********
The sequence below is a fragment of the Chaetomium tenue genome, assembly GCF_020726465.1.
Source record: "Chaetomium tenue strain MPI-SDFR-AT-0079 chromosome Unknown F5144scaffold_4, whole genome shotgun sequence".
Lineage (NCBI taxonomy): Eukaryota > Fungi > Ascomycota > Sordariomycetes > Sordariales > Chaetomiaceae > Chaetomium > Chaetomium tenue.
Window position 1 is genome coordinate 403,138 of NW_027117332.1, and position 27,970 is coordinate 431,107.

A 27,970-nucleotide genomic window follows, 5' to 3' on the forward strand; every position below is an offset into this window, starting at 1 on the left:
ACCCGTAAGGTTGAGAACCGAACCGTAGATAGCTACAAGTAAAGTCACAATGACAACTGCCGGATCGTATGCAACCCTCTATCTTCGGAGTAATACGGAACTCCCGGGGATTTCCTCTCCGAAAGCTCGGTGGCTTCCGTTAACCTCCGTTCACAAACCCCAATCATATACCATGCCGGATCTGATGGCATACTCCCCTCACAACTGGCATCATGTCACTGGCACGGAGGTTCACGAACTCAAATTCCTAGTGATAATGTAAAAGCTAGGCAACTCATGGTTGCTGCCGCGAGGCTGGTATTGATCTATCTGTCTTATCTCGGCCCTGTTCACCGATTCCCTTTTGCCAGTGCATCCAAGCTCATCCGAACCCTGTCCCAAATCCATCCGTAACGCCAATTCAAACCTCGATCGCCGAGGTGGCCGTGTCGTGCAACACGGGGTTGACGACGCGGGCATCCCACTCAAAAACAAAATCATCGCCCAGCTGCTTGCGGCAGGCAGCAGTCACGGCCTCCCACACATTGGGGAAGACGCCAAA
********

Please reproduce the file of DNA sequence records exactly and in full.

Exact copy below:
The sequence below is a fragment of the Chaetomium tenue genome, assembly GCF_020726465.1.
Source record: "Chaetomium tenue strain MPI-SDFR-AT-0079 chromosome Unknown F5144scaffold_4, whole genome shotgun sequence".
Lineage (NCBI taxonomy): Eukaryota > Fungi > Ascomycota > Sordariomycetes > Sordariales > Chaetomiaceae > Chaetomium > Chaetomium tenue.
Window position 1 is genome coordinate 403,138 of NW_027117332.1, and position 27,970 is coordinate 431,107.

A 27,970-nucleotide genomic window follows, 5' to 3' on the forward strand; every position below is an offset into this window, starting at 1 on the left:
ACCCGTAAGGTTGAGAACCGAACCGTAGATAGCTACAAGTAAAGTCACAATGACAACTGCCGGATCGTATGCAACCCTCTATCTTCGGAGTAATACGGAACTCCCGGGGATTTCCTCTCCGAAAGCTCGGTGGCTTCCGTTAACCTCCGTTCACAAACCCCAATCATATACCATGCCGGATCTGATGGCATACTCCCCTCACAACTGGCATCATGTCACTGGCACGGAGGTTCACGAACTCAAATTCCTAGTGATAATGTAAAAGCTAGGCAACTCATGGTTGCTGCCGCGAGGCTGGTATTGATCTATCTGTCTTATCTCGGCCCTGTTCACCGATTCCCTTTTGCCAGTGCATCCAAGCTCATCCGAACCCTGTCCCAAATCCATCCGTAACGCCAATTCAAACCTCGATCGCCGAGGTGGCCGTGTCGTGCAACACGGGGTTGACGACGCGGGCATCCCACTCAAAAACAAAATCATCGCCCAGCTGCTTGCGGCAGGCAGCAGTCACGGCCTCCCACACATTGGGGAAGACGCCAAA